A History of Narcissism

The first thing I notice is the dirty sole of a foot. It makes me think of all the hours I’ve spent barefoot. I take out the trash and ignore the rotting meat stink coming from the garbage bin because I know it’s maggots and I can’t stomach spraying it down with bleach in the mid-July heat; I drag my feet across the floors of the dance studio and feel the ashy gray dust collecting on my heels despite the half our the dance instructor spent vigorously mopping; I pace back and forth in the yard while on yet another dull work call and narrowly miss stepping in a hardened mound of our dog’s shit. I make a mental note to clean it up later but forget.

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Vahid Sharifian, A History of Narcissism (2020). Image courtesy of the artist.

I look closer. Perhaps the earthy colors are merely meant to suggest shadows, but I cannot help but perceive the feet as filthy, grimy, and evidence of a flagrant disregard for personal hygiene. I pull my face back instinctively, my brow furrowing and my lips pursing like a wrinkled scrunchie. The light-blue upholstery of what appears to be a sectional looks easily stainable and the subject’s foot hovers inches from leaving a faint imprint of dirt. I find myself absurdly wishing that I could use a pumice stone to scrape away the khaki-colored callouses.

The foot is the most inconsequential detail of Vahid Sharifian’s A History of Narcissism (2020), but it reaches out towards me and guides my eye up the figure’s taut leg and toward the focal point of the painting. A woman is widely sprawled across a couch and is gingerly holding her decapitated head to her groin with arms that look frail and airy like a chicken’s wishbone, easily breakable.

She is undoubtedly performing cunnilingus on herself.

One of her tits rests neat and blood splattered in the crook of her arm. Her outstretched leg and flexed foot suggest she is about to climax, overemphasized by the upward fountain of blood emerging from the open hole of her neck. She is holding her shoulders high and tight to her body like a shy teenager recoiling from their father’s affirming shoulder pat used in place of an affectionate hug. The background unnervingly looks like two hallways converging, suggesting a semi-public space. We are voyeurs watching her.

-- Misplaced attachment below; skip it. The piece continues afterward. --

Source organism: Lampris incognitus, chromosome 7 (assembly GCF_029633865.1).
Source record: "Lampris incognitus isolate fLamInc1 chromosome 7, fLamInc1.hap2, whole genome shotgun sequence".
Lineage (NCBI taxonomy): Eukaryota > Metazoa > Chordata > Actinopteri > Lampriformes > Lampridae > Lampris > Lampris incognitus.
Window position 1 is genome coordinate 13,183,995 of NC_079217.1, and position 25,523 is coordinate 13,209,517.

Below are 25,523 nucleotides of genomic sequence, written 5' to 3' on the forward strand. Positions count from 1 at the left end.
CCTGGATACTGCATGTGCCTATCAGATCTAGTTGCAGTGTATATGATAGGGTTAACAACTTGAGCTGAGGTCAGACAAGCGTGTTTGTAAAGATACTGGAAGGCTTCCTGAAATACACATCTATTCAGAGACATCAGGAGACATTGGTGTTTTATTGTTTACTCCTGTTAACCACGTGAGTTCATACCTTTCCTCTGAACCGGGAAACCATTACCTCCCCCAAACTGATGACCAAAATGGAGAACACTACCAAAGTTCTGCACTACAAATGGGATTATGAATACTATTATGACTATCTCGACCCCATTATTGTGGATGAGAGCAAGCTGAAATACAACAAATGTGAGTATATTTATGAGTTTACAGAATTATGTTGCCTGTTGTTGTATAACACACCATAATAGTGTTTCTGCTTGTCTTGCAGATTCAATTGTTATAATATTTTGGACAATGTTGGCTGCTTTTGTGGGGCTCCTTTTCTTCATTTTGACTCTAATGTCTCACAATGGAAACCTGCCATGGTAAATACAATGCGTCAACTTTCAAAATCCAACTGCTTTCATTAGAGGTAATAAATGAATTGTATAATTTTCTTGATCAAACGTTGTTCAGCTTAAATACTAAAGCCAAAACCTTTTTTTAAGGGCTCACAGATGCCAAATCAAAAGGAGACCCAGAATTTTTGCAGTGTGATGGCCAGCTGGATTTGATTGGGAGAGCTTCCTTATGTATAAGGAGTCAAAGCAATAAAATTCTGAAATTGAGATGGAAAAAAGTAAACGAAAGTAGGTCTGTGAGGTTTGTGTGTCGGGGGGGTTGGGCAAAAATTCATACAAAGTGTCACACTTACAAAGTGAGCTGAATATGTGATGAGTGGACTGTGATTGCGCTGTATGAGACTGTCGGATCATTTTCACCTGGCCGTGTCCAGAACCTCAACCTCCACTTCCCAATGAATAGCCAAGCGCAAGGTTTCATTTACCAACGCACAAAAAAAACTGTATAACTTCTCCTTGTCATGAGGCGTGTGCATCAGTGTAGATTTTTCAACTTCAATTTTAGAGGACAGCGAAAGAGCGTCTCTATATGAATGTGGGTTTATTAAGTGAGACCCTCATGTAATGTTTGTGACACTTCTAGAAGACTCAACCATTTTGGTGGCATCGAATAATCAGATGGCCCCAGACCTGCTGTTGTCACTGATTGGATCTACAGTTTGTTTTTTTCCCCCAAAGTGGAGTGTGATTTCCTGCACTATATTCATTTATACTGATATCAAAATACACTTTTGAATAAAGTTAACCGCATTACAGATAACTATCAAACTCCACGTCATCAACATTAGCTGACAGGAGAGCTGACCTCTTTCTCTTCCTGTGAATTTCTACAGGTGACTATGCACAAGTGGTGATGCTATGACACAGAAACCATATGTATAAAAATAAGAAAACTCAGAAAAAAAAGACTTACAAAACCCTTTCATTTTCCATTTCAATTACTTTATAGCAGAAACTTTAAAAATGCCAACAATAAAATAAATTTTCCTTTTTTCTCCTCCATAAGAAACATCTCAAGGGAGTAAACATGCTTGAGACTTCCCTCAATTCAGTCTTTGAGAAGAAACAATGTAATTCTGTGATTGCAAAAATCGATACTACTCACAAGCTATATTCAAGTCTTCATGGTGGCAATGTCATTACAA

After spending several months in self-isolation, I don’t balk at the idea of prying my head from my shoulders like I am unstopping a bottle of cabernet sauvignon so that I can pleasure myself. Even the vaguest fantasy of a hand running the length of my stubbly thigh made my eyes roll back into my head earlier. So, I stare at A History of Narcissism and nod sympathetically. I remember clicking endlessly through PornHub until I finally give up after 87 pages of flesh-colored thumbnails and masturbate to nudes that I took of myself earlier that day. Is that narcissistic? I think of all the times I have playfully joked that I would love to have sex with a clone of myself because who knows how to pleasure me more than myself.

Sharifian posted the painting to Instagram on March 11. I am retroactively and zealously scrolling through the comments. Most of them are boring and contrite, asking if they can buy the work or someone just leaving a few emojis. Yet, there is one authored by @paleluminos that makes me quietly gasp and immediately feel stupid for fixating on a dirty foot that may not even be dirty and for inserting my own sexual desire into the painting like a stray cat climbing through your garage (Please forgive their grammar and spelling. I don’t think English is their first language):

“not the egoism love, sexy cannibalism, eating and drinking from her entity. self-destruction by the hidden hands of the pleasure. as the nature, is feeding the creatures from their own existence. tribulation through each root.you do the same with a little difference. it just appears with full version. there are many kinds many ways... to eat me to drink me.”

Their comment makes me think of Björk’s song “Bachelorette,” where she sings “I’m a fountain of blood, in the shape of a girl… drink me, make me feel real.” The subject of A History of Narcissism has quite literally become a fountain of blood with a volley of variously sized blood droplets cascading down her body. Yet, she is not asking us to eat her, to drink her, to pleasure her. She has buried her own head between her legs and we watch as she takes herself in her mouth. What must she taste like? Sweat and warm flesh and the perfume of wanting. What would she feel like? Soft and uneven and delicate like the salmon I cooked for dinner, crumbling easily into rosy pink slivers. We will never know.